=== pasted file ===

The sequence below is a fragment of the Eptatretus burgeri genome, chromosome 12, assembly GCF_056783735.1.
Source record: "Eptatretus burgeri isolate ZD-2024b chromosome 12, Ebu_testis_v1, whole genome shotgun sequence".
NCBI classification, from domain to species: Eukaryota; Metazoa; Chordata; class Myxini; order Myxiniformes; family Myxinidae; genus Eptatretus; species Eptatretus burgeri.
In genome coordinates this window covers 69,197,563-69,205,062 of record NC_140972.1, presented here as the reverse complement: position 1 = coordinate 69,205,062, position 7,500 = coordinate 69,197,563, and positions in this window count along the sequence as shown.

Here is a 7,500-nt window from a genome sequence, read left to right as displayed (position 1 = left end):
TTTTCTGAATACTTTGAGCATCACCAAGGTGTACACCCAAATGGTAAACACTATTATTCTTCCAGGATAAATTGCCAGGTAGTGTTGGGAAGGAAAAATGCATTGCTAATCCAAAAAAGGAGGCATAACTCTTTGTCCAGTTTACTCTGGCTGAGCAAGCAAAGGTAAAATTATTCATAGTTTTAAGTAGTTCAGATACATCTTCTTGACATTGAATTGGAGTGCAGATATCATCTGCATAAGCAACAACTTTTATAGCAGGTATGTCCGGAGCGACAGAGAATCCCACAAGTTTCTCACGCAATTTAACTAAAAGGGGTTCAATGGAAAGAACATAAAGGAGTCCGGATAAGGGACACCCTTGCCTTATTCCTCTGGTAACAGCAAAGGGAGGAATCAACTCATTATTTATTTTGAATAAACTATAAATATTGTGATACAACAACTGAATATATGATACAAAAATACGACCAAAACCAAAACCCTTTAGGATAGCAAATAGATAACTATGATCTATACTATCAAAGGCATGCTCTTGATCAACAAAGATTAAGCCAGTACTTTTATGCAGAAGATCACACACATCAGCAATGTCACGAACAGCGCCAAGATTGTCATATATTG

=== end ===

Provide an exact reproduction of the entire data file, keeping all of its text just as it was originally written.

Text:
The sequence below is a fragment of the Eptatretus burgeri genome, chromosome 12, assembly GCF_056783735.1.
Source record: "Eptatretus burgeri isolate ZD-2024b chromosome 12, Ebu_testis_v1, whole genome shotgun sequence".
NCBI classification, from domain to species: Eukaryota; Metazoa; Chordata; class Myxini; order Myxiniformes; family Myxinidae; genus Eptatretus; species Eptatretus burgeri.
In genome coordinates this window covers 69,197,563-69,205,062 of record NC_140972.1, presented here as the reverse complement: position 1 = coordinate 69,205,062, position 7,500 = coordinate 69,197,563, and positions in this window count along the sequence as shown.

Here is a 7,500-nt window from a genome sequence, read left to right as displayed (position 1 = left end):
TTTTCTGAATACTTTGAGCATCACCAAGGTGTACACCCAAATGGTAAACACTATTATTCTTCCAGGATAAATTGCCAGGTAGTGTTGGGAAGGAAAAATGCATTGCTAATCCAAAAAAGGAGGCATAACTCTTTGTCCAGTTTACTCTGGCTGAGCAAGCAAAGGTAAAATTATTCATAGTTTTAAGTAGTTCAGATACATCTTCTTGACATTGAATTGGAGTGCAGATATCATCTGCATAAGCAACAACTTTTATAGCAGGTATGTCCGGAGCGACAGAGAATCCCACAAGTTTCTCACGCAATTTAACTAAAAGGGGTTCAATGGAAAGAACATAAAGGAGTCCGGATAAGGGACACCCTTGCCTTATTCCTCTGGTAACAGCAAAGGGAGGAATCAACTCATTATTTATTTTGAATAAACTATAAATATTGTGATACAACAACTGAATATATGATACAAAAATACGACCAAAACCAAAACCCTTTAGGATAGCAAATAGATAACTATGATCTATACTATCAAAGGCATGCTCTTGATCAACAAAGATTAAGCCAGTACTTTTATGCAGAAGATCACACACATCAGCAATGTCACGAACAGCGCCAAGATTGTCATATATTG